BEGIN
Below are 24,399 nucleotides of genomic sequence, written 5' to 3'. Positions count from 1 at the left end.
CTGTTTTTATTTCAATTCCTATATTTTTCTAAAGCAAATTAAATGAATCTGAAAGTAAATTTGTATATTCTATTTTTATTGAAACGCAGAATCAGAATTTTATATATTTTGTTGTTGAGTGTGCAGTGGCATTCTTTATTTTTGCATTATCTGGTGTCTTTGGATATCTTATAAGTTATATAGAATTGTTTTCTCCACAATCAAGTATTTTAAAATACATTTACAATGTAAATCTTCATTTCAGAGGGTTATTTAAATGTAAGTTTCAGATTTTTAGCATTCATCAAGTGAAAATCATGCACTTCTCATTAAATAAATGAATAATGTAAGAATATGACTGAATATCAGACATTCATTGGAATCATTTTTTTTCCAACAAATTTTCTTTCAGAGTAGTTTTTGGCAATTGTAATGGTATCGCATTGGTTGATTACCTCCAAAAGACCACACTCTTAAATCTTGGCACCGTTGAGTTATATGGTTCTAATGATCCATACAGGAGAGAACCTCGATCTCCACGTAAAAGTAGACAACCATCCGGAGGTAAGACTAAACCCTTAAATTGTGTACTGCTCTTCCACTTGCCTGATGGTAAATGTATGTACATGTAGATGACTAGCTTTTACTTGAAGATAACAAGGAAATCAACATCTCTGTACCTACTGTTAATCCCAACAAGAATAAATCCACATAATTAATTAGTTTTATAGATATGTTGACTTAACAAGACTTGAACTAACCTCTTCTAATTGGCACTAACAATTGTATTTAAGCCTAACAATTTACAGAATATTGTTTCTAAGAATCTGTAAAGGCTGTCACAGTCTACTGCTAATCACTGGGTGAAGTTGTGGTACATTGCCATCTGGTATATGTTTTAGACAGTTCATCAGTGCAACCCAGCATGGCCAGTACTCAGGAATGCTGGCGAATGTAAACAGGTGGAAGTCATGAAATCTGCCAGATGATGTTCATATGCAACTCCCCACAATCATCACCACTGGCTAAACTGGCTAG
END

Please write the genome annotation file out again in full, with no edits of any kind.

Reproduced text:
Below are 24,399 nucleotides of genomic sequence, written 5' to 3'. Positions count from 1 at the left end.
CTGTTTTTATTTCAATTCCTATATTTTTCTAAAGCAAATTAAATGAATCTGAAAGTAAATTTGTATATTCTATTTTTATTGAAACGCAGAATCAGAATTTTATATATTTTGTTGTTGAGTGTGCAGTGGCATTCTTTATTTTTGCATTATCTGGTGTCTTTGGATATCTTATAAGTTATATAGAATTGTTTTCTCCACAATCAAGTATTTTAAAATACATTTACAATGTAAATCTTCATTTCAGAGGGTTATTTAAATGTAAGTTTCAGATTTTTAGCATTCATCAAGTGAAAATCATGCACTTCTCATTAAATAAATGAATAATGTAAGAATATGACTGAATATCAGACATTCATTGGAATCATTTTTTTTCCAACAAATTTTCTTTCAGAGTAGTTTTTGGCAATTGTAATGGTATCGCATTGGTTGATTACCTCCAAAAGACCACACTCTTAAATCTTGGCACCGTTGAGTTATATGGTTCTAATGATCCATACAGGAGAGAACCTCGATCTCCACGTAAAAGTAGACAACCATCCGGAGGTAAGACTAAACCCTTAAATTGTGTACTGCTCTTCCACTTGCCTGATGGTAAATGTATGTACATGTAGATGACTAGCTTTTACTTGAAGATAACAAGGAAATCAACATCTCTGTACCTACTGTTAATCCCAACAAGAATAAATCCACATAATTAATTAGTTTTATAGATATGTTGACTTAACAAGACTTGAACTAACCTCTTCTAATTGGCACTAACAATTGTATTTAAGCCTAACAATTTACAGAATATTGTTTCTAAGAATCTGTAAAGGCTGTCACAGTCTACTGCTAATCACTGGGTGAAGTTGTGGTACATTGCCATCTGGTATATGTTTTAGACAGTTCATCAGTGCAACCCAGCATGGCCAGTACTCAGGAATGCTGGCGAATGTAAACAGGTGGAAGTCATGAAATCTGCCAGATGATGTTCATATGCAACTCCCCACAATCATCACCACTGGCTAAACTGGCTAG